Patrick McKendry

Patrick McKendry is a rugby writer for the Herald.

Rugby: Blues leave it too late again

The Blues lost another close encounter in South Africa, going down to the Lions. Photo / AP
The Blues lost another close encounter in South Africa, going down to the Lions. Photo / AP

Lions 39 Blues 36
An incredible comeback from the Blues against the Lions in Johannesburg fell just short this morning, John Kirwan's men again leaving themselves too much to do after a poor start.

The Lions ran out 39-36 victors, thanks once again to an excellent goalkicking display from Marnitz Boshoff, and, while the Blues failed to turn up in the first half, going behind 17-0 in the six minutes before halftime, the defeat was tinged with controversy.

First take: Costly ref decision hurts Blues

The yellow cards handed out to Charlie Faumuina, for being offside at an attacking Lions' maul, and Tom Donnelly, for a dangerous ruck clean-out, were reasonably clear-cut, but the decision to award the Lions a try in the second half as the Blues roared back into it was not.

With the score at 23-15 on the hour mark following the two quick tries to Charles Piutau and replacement halfback Bryn Hall which had given the Blues a decent foothold on the match, the Lions mounted a counterattack, with centre Deon van Rensburg looking likely to score before Piutau knocked the ball from his grasp on the line. Normally such an act would have been seen as a knock-on, but referee Stuart Berry, after consulting the TV match official, ruled a try to fullback Coenie van Wyk, who had dived on the loose ball.

Still the Blues came back, though, Frank Halai, George Moala and Benji Marshall scoring tries to set up a thrilling finish.

The Blues' five tries and close margin of defeat earned them two bonus points so they at least earned something tangible from their South African trip, but the failure to impose themselves on the Lions early was costly, something skipper Luke Braid acknowledged afterwards.

"We've had a problem with that,'' he said after similar starts against the Highlanders, Crusaders and Bulls. "To our credit we came back strongly but two yellow cards and 20-0 down, it's hard to come back from that.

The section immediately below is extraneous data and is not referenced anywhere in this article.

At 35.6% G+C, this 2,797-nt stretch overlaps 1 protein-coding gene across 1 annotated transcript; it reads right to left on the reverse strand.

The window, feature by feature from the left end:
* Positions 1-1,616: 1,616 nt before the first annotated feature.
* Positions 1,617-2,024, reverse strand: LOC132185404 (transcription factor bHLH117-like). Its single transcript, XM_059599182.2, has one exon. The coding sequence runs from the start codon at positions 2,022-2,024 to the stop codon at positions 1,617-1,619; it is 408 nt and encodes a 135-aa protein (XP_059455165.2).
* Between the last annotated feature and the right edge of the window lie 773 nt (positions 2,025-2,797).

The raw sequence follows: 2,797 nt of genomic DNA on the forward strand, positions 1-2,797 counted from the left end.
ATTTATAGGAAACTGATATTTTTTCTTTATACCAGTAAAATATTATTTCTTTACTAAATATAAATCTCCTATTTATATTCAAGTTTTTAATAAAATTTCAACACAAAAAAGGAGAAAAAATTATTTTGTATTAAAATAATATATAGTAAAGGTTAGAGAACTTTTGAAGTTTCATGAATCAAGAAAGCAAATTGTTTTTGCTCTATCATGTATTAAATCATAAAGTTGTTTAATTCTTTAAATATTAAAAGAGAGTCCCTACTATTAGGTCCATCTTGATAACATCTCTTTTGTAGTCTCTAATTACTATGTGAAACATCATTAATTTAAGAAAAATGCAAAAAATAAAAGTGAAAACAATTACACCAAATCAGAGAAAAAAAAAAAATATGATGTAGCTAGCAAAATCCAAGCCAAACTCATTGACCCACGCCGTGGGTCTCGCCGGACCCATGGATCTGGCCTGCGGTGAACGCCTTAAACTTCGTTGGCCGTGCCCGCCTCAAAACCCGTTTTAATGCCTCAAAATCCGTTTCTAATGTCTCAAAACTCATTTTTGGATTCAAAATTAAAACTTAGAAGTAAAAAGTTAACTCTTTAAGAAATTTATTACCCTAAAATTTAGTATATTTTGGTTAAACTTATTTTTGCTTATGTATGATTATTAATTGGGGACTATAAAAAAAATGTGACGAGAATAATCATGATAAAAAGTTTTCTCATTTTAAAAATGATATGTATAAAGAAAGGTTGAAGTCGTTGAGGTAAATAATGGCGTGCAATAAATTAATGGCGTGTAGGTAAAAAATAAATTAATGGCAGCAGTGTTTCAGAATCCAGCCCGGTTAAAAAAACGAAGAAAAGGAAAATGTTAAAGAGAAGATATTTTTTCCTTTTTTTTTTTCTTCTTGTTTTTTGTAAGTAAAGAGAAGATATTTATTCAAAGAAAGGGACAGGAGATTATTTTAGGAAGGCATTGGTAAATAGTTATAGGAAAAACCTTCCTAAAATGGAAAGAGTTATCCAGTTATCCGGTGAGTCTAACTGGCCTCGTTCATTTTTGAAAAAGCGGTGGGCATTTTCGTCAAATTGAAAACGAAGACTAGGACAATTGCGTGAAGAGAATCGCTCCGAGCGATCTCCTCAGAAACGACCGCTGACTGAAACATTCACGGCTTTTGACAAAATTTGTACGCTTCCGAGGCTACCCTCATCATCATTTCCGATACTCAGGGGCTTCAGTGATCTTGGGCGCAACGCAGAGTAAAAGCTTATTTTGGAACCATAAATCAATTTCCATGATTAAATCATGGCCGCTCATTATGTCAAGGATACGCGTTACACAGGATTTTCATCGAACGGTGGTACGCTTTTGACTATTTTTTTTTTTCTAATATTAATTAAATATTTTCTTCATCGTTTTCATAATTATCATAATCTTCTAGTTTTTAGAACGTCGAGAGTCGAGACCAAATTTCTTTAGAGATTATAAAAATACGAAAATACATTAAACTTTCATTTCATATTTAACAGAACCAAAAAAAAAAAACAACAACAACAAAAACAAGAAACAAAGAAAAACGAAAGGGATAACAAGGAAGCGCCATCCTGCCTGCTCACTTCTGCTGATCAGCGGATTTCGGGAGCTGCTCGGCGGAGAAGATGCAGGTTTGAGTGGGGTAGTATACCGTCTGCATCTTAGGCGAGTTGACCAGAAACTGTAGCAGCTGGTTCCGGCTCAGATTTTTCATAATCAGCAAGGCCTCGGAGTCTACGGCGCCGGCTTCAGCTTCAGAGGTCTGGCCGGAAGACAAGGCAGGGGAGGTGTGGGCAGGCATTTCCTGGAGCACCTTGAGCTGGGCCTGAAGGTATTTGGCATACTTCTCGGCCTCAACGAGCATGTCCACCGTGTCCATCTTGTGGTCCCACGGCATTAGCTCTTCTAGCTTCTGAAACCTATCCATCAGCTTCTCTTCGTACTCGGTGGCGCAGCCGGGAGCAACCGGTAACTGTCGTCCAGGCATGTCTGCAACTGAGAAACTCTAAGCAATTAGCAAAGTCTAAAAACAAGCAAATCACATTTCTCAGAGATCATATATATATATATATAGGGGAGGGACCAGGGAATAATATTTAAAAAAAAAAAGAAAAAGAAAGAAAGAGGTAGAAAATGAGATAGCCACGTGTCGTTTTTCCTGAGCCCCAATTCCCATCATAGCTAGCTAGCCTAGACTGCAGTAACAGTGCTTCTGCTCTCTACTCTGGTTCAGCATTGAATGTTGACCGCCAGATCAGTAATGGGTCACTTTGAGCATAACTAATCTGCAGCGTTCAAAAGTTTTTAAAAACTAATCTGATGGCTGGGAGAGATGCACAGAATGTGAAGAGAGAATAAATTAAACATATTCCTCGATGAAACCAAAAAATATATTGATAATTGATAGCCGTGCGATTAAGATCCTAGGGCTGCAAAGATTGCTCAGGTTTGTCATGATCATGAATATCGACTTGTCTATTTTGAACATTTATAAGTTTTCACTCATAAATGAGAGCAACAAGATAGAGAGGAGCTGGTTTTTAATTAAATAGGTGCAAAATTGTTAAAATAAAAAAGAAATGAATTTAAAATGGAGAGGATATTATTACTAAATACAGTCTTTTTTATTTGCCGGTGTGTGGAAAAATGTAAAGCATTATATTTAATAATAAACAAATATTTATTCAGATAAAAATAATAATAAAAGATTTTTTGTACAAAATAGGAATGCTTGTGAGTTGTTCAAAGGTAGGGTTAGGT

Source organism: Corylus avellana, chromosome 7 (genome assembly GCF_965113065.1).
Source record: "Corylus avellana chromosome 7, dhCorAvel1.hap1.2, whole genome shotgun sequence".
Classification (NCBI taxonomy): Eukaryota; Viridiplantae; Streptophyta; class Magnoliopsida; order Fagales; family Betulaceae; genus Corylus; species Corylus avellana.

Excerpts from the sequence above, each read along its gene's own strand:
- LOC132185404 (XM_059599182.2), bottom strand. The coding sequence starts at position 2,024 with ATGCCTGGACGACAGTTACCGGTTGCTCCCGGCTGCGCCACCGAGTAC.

"As a team we've got to learn to get tougher and play more clinically when the going gets tough.''

Kirwan's decision to play Marshall at fullback and move Piutau to the wing after the loss to the Bulls had mixed results.

Marshall scored a good individual try at the finish, but looked mostly tentative. An attempted clearance was charged down in the second half which led to more points for the Lions.

Piutau worked his way into the game but seems wasted on the wing. Another decision Kirwan must ponder on the flight home is whether to start halfback Bryn Hall over Piri Weepu against the Cheetahs at Eden Park. Hall was superb when he came on in the second half, scoring a try and making the long break from deep which led to Halai's.

Noakes did little to suggest he is a better option than Simon Hickey at first-five, while Pita Ahki and George Moala failed to convince as midfield partners. The Blues are likely to welcome in All Black Ma'a Nonu for the match against the Cheetahs.

The problems at Ellis Park started in the pack though, with only Faumuina and Patrick Tuipulotu, who went off in the first half with a leg injury, impressing. The scrum was pushed around by the Lions, a tighthead conceded on attack. There is attacking potential to burn in the backline but the inability of the forwards to put them on the front foot remains a weakness.

Lions 39 (Faf de Klerk, Coutnall Skosan, Coenie van Wyk tries; Marnitz Boshoff 3 cons, 4 pens, 2 dropped goals)

Blues 36 (Charles Piutau, Frank Halai, Bryn Hall, George Moala, Benji Marshall tries; Chris Noakes 2 cons, pen, Simon Hickey 2 cons)

Halftime: 17-0

- APNZ

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